THUNDER BAY -- The NDP Monday revealed a campaign pledge to lower hydro bills across the province, but the HST-slashing plan won’t amount to cash savings for homeowners for about two years.
New Democrat party leader Andrea Horwath held her second campaign stop in the city in as many days, announcing that if elected her party would remove the provincial portion of the HST from hydro bills starting in 2016.
“We have consistently been of the opinion that the HST does not belong on electricity bills, that people’s bills are going up constantly and we need to see some relief for families,” she said.
The initiative, which Horwath says will save the average Ontario family about $120 per year, was also announced during the 2011 campaign.
Horwath held the Monday morning announcement in the living room of Northwood resident and NDP supporter Jeff Caldwell.
Caldwell, 54, is the father to two teenage sons and says the recent harsh winter has resulted in hefty bi-monthly bills where the tax hit is felt.
“The most recent bill I got was $135 and $17 of that is HST. Prior to that the previous bill was $150,” he said.
Prior to the HST being added in 2010, Caldwell said he was paying in the vicinity of $100 per bill.
Thunder Bay-Atikokan NDP candidate Mary Kozorys said many of the people she has encountered in the early stages of the campaign have been vocal about how the cost of energy can be brought down.
“I think it’s a very practical approach. One of the first steps we can implement is taking the HST off hydro bills,” Kozorys said. “This is what I’m hearing every day on the doorstep, how can government make life more affordable.”
Taking the eight per cent tax off the bills is just a starting point in the party’s plan to bring down electricity bills the NDP claim are among the highest in Canada. The Liberal government has admitted ratepayers will see an increase of 33 per cent in the next three years.
Horwath acknowledged there is a lot more work and measures required to lower hydro rates across the province. She said the party is committed to consolidating agencies, capping executive salaries, ensuring exported energy is not subsidized and ordering a review of private power contracts by the Auditor General.
“It’s a start to get the bills down a bit. We’d like to make some efforts to try to get the rates under control themselves. We don’t believe it’s inevitable for those rates to go up 42 per cent so we’ve unveiled a plan to get those rates under control,” Horwath said.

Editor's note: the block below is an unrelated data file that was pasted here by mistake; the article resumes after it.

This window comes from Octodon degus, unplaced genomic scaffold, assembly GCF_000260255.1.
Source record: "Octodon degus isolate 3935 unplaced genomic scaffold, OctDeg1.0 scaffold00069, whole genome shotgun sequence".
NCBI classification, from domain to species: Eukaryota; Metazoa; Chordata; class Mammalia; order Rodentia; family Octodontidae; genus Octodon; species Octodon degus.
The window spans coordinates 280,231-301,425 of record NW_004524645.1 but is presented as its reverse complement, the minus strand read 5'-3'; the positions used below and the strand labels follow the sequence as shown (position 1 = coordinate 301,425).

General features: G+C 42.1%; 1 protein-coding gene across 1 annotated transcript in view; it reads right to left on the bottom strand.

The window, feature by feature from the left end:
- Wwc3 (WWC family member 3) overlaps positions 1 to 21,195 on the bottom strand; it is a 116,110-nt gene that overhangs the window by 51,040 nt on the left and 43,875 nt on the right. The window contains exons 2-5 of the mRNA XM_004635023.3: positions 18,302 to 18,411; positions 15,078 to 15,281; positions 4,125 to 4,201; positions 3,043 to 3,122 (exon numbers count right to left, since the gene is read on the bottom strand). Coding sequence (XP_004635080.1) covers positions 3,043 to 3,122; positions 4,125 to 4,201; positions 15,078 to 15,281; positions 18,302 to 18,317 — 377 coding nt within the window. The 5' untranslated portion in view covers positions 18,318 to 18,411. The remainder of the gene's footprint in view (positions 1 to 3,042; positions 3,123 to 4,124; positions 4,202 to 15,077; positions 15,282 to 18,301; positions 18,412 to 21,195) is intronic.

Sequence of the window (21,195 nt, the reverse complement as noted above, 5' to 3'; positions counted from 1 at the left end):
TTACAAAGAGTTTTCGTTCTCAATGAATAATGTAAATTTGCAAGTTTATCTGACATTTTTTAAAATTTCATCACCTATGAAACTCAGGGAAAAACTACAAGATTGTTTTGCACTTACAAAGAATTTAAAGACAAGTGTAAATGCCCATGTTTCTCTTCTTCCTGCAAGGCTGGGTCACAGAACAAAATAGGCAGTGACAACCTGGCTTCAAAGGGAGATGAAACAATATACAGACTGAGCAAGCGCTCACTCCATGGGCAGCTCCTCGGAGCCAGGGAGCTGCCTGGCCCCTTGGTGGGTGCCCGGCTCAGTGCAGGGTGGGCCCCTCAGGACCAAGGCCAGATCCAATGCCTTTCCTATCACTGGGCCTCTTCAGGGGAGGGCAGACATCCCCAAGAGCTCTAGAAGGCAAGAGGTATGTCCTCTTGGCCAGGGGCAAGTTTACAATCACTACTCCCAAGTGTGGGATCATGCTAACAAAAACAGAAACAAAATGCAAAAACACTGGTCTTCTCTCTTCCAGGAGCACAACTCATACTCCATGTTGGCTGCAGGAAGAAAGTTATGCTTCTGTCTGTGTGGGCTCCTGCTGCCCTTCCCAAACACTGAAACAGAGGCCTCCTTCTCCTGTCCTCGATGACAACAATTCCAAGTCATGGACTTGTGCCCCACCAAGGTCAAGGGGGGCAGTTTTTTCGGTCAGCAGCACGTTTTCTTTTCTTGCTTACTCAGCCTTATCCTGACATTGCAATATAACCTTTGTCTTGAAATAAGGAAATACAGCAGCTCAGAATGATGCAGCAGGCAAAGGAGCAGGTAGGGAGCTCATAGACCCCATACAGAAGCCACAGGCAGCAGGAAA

“I think we’re the only party bringing forth a number of new ideas on how we get those electricity rates under control here in Ontario.”
Horwath took issue with the Liberals’ Green Energy Act, saying the legislation was “fumbled seriously” when it was enacted and that it puts neighbouring communities in direct competition with one another.
However, she said she did not agree with tearing up existing contracts and subsidies. She explicitly ruled out building any new nuclear power plants.
Earlier Monday, Progressive Conservative Leader Tim Hudak announced a portion of his party’s energy platform to stabilize electricity rates.
Hudak proposes removing subsidies for wind and solar power and instead replacing them with investments in nuclear, natural gas and hydro power. It also intends to make it easier for Ontario to import energy from neighbouring provinces and the United States.
When asked about the possibility of a leaders’ debate being held in the city, Horwath answered she is not aware of a date being set at this point. She did say she was unsure if her team had made any proactive efforts to set up such a forum.
More than two weeks ago before the election was called, Premier Kathleen Wynne issued a challenge to Horwath and Hudak to hold a northern leaders’ debate.
“We’re happy to take on those debates at any time,” Horwath said.
Horwath and Hudak staged a debate in Thunder Bay during the last provincial election, with then-Liberal leader Dalton McGuinty absent.
The NDP leader is scheduled to make another announcement Monday afternoon in Sudbury.